The Secret Life of Words: How English Became English

Written by Henry Hutchings
Review by Edward James

This is not a history of the English language, despite the subtitle. There is little about grammar and syntax and nothing at all about pronunciation. As the main title indicates, this is a history of English vocabulary, although what is secret about it is difficult to tell. Ours is a young language whose development is exceptionally well documented, as shown by the copious notes and bibliography at the end of the book.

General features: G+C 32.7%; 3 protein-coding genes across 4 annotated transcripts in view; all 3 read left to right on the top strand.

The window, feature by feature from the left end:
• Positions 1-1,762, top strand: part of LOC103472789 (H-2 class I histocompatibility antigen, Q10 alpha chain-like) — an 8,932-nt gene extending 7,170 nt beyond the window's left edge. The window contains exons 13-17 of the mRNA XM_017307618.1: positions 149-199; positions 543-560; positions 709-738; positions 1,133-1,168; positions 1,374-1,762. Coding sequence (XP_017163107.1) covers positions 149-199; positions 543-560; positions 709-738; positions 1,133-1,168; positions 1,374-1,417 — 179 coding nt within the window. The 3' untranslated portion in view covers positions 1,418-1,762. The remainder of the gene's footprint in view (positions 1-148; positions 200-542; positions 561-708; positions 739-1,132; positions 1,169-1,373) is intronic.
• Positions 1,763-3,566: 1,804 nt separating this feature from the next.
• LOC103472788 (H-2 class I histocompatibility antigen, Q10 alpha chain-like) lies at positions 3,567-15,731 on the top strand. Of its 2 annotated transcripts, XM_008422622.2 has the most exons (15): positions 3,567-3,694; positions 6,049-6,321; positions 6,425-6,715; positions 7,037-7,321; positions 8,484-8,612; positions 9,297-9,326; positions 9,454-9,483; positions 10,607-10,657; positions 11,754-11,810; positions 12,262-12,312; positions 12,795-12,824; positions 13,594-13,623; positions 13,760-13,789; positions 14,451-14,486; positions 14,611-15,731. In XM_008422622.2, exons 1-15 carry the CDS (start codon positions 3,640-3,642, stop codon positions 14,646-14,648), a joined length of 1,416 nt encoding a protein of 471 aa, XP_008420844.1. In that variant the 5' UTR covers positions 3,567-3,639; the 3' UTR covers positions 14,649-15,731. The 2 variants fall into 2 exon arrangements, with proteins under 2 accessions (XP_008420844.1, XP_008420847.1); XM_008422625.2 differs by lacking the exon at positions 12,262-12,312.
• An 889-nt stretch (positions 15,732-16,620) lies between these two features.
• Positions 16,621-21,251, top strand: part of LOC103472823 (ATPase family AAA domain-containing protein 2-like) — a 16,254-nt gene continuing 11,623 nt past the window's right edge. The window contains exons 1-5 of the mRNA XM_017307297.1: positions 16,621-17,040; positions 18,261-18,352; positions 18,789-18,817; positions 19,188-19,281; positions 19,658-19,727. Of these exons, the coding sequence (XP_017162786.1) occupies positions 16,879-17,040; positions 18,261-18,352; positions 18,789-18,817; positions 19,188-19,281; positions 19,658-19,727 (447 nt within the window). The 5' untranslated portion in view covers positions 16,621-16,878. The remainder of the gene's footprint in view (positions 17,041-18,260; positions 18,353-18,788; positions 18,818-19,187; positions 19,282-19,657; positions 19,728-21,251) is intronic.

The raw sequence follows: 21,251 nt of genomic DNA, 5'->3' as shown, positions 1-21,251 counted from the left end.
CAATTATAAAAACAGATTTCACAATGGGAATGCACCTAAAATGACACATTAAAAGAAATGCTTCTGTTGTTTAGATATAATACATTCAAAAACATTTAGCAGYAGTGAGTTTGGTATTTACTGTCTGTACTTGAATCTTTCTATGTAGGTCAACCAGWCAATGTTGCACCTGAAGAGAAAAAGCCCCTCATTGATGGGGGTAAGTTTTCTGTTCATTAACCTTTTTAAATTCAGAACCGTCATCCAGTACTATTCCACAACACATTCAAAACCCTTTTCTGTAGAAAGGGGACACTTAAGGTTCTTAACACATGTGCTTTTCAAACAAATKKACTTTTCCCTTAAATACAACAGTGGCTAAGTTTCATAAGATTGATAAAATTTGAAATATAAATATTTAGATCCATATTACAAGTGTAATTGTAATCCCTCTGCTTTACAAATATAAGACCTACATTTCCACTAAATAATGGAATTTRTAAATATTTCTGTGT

The book is arranged in roughly chronological order with a running historical narrative. The narrative is often inaccurate and over-generalises wildly and is best ignored. As a history of words (current words, not archaic words), the work is superb. Each chapter begins with a word typical of a particular era or a particular source; for instance ‘saffron’ introduces a chapter on words derived from Arabic (mainly mediaeval) and ‘ethos’ describes words taken from Greek (mainly 19th century), noting their first use and changes in meaning. There is a good index, so that the book can be used as a reference text to look up words. Having read this you will never read English in the same way again.